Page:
Capital One SavorOne vs. Quicksilver: Which Is Best in 2023?

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Feature Capital One Quicksilver Capital One SavorOne
Variable APR APR APR
$200 bonus requirement Spend $500 in the first 3 months Spend $500 in the first 3 months
Cash back on travel 5%  5% 
Cash back on dining, Entertainment and groceries 1.5% 3%
Everyday cash back 1.5%  1% 
Annual fee None None
Foreign transaction fee None None

Capital One SavorOne vs. Quicksilver: Which Is Best in 2023?

Capital One SavorOne and Capital One Quicksilver are both excellent cash-back credit cards. Whatever your spending habits, one of these cards is sure to fit your needs with generous cash back rewards that never expire, multiple ways to use those rewards and a pretty good welcome bonus.

But which card is better? Is SavorOne better than Quicksilver? What is the difference between Capital One SavorOne and Quicksilver? Keep reading to find out the features and rewards structures for both so you can make the best choice based on your credit score and spending habits.

Multiple Options for Different Credit Scores

Before the features and benefits of the top-tier cards in the Quicksilver and Savor lines are covered, it’s important to point out that each card has multiple versions. There are two Quicksilver Rewards cards: One for people with excellent credit and one for people with good credit. The main difference between them is that the card for those with good credit can’t earn a welcome bonus and will have a slightly higher APR. Also, there is no introductory APR offer.

The QuicksilverOne card is designed for people with fair credit. It has a lower variable APR but carries an annual fee of $39. The rewards are the same as the Quicksilver for good credit. There is also a Quicksilver Secured Rewards card that requires a $200 deposit and has no annual fee.

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SavorOne is designed for people with excellent credit but also has a version for consumers with good credit. That card skips the welcome offer and 0% introductory APR and has a slightly higher variable APR.

Rewards

For comparison purposes, this will be a look at the top-tier cards for SavorOne and Quicksilver. SavorOne has the better rewards structure, by a slim margin. SavorOne cardholders earn unlimited 5% cash back on hotels and rental cars booked through Capital One Travel, 3% on dining, entertainment, streaming, and grocery store purchases and a flat-rate 1% on all other purchases, every day. Plus, earn a whopping 8% cash back when you purchase tickets or experiences through Capital One Entertainment.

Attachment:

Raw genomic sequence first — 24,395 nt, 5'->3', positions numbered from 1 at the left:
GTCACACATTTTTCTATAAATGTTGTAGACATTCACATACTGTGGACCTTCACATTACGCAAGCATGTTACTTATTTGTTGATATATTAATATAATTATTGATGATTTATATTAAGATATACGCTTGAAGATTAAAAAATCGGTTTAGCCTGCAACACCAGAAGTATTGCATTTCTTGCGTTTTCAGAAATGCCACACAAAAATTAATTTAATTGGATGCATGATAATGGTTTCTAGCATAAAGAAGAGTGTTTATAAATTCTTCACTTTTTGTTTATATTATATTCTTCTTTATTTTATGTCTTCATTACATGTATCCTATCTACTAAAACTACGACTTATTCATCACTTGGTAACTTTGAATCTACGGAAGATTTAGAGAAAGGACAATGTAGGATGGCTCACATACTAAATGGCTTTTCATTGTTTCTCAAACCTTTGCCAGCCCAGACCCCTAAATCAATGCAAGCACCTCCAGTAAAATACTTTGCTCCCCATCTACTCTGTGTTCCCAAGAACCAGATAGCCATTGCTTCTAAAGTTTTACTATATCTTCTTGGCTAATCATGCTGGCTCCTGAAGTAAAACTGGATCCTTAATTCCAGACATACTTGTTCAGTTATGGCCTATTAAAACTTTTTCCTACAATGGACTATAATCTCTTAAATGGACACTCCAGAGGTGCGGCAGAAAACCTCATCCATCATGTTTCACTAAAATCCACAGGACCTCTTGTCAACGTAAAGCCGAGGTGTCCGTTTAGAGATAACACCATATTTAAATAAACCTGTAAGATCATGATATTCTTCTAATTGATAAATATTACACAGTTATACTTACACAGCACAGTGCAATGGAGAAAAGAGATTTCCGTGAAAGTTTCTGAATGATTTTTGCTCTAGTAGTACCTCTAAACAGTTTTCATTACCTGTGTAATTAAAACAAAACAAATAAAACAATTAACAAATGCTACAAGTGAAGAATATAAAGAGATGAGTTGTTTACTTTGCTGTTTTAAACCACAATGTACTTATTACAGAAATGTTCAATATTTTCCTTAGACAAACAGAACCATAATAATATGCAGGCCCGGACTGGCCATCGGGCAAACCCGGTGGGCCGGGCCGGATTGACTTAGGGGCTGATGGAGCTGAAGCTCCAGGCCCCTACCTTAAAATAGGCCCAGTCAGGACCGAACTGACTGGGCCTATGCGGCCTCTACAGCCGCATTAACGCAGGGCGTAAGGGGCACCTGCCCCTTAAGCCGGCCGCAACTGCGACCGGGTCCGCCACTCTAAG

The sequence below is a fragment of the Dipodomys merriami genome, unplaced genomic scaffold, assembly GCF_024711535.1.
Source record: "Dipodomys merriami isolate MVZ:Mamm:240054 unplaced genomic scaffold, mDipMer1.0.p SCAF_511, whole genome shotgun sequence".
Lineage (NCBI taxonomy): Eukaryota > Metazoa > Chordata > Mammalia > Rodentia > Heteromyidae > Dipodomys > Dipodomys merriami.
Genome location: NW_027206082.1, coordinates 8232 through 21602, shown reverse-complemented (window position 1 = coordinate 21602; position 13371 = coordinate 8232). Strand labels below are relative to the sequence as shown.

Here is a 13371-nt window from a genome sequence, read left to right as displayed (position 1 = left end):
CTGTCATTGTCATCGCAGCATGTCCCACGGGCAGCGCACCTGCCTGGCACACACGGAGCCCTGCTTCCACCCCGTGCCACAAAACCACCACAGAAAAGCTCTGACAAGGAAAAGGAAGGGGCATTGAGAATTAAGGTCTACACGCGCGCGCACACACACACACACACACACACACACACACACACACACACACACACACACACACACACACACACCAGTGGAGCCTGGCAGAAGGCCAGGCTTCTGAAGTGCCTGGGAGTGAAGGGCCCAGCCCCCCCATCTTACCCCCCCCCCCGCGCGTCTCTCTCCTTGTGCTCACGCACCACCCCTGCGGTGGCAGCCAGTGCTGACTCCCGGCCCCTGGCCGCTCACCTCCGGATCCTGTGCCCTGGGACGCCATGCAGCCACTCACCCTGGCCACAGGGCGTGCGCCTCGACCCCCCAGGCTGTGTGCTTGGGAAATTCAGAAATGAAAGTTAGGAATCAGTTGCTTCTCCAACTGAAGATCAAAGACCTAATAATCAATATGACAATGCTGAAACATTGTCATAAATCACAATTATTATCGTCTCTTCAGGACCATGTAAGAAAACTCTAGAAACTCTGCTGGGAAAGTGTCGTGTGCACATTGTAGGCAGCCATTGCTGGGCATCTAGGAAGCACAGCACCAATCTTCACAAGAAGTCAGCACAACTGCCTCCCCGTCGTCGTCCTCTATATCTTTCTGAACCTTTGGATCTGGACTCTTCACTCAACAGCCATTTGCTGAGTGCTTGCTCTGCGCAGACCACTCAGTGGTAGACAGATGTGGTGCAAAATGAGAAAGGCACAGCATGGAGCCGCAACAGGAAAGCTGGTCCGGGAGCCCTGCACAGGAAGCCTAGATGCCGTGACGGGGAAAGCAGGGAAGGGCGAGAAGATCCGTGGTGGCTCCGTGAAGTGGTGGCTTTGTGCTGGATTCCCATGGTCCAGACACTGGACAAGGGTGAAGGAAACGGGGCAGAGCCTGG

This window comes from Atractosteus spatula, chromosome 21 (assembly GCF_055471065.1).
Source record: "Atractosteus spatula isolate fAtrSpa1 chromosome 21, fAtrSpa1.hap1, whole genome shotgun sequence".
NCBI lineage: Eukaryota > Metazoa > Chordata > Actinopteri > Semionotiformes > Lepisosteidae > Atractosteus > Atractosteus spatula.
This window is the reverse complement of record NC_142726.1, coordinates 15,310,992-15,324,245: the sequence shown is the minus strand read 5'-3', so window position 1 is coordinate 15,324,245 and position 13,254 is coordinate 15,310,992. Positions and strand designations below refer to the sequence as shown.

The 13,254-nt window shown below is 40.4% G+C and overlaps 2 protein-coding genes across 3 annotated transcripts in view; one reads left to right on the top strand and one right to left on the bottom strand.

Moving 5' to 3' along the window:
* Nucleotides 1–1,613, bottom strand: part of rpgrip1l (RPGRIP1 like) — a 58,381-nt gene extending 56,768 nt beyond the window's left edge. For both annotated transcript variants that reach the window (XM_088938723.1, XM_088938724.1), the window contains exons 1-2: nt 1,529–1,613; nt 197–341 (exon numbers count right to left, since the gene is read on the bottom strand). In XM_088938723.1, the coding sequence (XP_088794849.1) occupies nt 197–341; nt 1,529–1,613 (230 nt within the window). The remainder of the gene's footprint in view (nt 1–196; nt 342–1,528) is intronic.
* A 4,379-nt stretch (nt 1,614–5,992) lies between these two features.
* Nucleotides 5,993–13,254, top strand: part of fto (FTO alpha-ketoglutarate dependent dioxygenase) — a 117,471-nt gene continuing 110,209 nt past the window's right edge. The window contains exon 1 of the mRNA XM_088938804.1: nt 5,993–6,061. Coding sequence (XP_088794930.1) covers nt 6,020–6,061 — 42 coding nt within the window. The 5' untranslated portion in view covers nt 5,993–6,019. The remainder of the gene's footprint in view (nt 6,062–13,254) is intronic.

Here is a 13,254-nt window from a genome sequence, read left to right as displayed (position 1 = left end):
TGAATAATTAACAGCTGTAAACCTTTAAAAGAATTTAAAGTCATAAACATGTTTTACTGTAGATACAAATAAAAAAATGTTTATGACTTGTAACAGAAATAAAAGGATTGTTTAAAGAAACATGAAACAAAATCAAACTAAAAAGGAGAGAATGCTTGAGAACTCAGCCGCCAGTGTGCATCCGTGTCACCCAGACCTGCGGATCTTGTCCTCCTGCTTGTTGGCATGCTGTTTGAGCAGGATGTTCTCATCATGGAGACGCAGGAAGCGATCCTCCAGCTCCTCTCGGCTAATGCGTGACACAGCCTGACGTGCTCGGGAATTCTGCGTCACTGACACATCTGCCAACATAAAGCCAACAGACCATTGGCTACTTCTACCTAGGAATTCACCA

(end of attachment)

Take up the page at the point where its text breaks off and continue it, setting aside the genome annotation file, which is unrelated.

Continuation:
Quicksilver has the same 5% cash back on hotels and rental cars booked through the Travel portal. It delivers 1.5% cash back on all other purchases.

If you intend to use your Capital One card for dining out, grocery shopping or automatic payments of your streaming services, SavorOne is the superior choice.

It’s important to note that rewards never expire — unless you close your card or your account is closed by Capital One — and you can redeem rewards as a statement credit, for gift cards, charitable contributions, merchandise or travel through the Capital One portal.

Bonus Offer

Both cards offer the same welcome bonus of $200 with a spend requirement of $500 within the first 3 months from account opening.

Interest Rates

This category is a draw since interest rates on both cards are the same: APR, depending on your credit score. Both cards also have a 0% introductory APR period for 15 months on purchases and balance transfers, with a 3% balance transfer fee during that time period. 

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Fees

This category is also a draw. Both cards have no annual fees and no foreign transaction fees, making them the perfect card to carry abroad.

Bottom Line

If you are looking for a cash back rewards card tailored for travel and dining out, SavorOne is an excellent choice. However, for an everyday spending card, Quicksilver delivers 1.5% cash back every day without having to keep track of spending categories.

You might even consider carrying both cards and using each when appropriate.

Chris Ozarowski contributed to the reporting for this article.

Editorial Note: This content is not provided by any entity covered in this article. Any opinions, analyses, reviews, ratings or recommendations expressed in this article are those of the author alone and have not been reviewed, approved or otherwise endorsed by any entity named in this article.

Data is accurate as of June 21, 2023, and is subject to change.

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